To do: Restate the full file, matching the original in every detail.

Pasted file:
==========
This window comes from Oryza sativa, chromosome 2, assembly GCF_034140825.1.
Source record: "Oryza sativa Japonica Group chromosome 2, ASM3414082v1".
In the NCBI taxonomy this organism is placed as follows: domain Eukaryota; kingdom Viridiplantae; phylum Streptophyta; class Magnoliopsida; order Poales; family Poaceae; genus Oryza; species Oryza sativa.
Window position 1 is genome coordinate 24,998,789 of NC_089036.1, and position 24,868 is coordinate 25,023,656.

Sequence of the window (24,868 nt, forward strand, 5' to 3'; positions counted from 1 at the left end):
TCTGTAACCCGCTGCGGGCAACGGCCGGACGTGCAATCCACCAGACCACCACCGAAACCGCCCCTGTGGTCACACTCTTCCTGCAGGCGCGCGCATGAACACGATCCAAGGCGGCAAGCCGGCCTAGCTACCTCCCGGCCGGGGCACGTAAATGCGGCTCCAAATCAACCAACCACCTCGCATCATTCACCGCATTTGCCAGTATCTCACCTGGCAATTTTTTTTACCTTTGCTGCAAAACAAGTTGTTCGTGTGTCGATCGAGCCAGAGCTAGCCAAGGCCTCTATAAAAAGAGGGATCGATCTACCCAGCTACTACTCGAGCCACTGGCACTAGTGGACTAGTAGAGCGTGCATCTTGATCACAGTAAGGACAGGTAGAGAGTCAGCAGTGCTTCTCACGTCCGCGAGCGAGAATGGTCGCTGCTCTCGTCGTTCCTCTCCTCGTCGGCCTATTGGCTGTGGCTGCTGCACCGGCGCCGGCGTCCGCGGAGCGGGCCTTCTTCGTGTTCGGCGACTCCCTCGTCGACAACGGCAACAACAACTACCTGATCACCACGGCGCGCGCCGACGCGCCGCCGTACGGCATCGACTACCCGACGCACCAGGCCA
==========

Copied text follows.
This window comes from Oryza sativa, chromosome 2, assembly GCF_034140825.1.
Source record: "Oryza sativa Japonica Group chromosome 2, ASM3414082v1".
In the NCBI taxonomy this organism is placed as follows: domain Eukaryota; kingdom Viridiplantae; phylum Streptophyta; class Magnoliopsida; order Poales; family Poaceae; genus Oryza; species Oryza sativa.
Window position 1 is genome coordinate 24,998,789 of NC_089036.1, and position 24,868 is coordinate 25,023,656.

Sequence of the window (24,868 nt, forward strand, 5' to 3'; positions counted from 1 at the left end):
TCTGTAACCCGCTGCGGGCAACGGCCGGACGTGCAATCCACCAGACCACCACCGAAACCGCCCCTGTGGTCACACTCTTCCTGCAGGCGCGCGCATGAACACGATCCAAGGCGGCAAGCCGGCCTAGCTACCTCCCGGCCGGGGCACGTAAATGCGGCTCCAAATCAACCAACCACCTCGCATCATTCACCGCATTTGCCAGTATCTCACCTGGCAATTTTTTTTACCTTTGCTGCAAAACAAGTTGTTCGTGTGTCGATCGAGCCAGAGCTAGCCAAGGCCTCTATAAAAAGAGGGATCGATCTACCCAGCTACTACTCGAGCCACTGGCACTAGTGGACTAGTAGAGCGTGCATCTTGATCACAGTAAGGACAGGTAGAGAGTCAGCAGTGCTTCTCACGTCCGCGAGCGAGAATGGTCGCTGCTCTCGTCGTTCCTCTCCTCGTCGGCCTATTGGCTGTGGCTGCTGCACCGGCGCCGGCGTCCGCGGAGCGGGCCTTCTTCGTGTTCGGCGACTCCCTCGTCGACAACGGCAACAACAACTACCTGATCACCACGGCGCGCGCCGACGCGCCGCCGTACGGCATCGACTACCCGACGCACCAGGCCA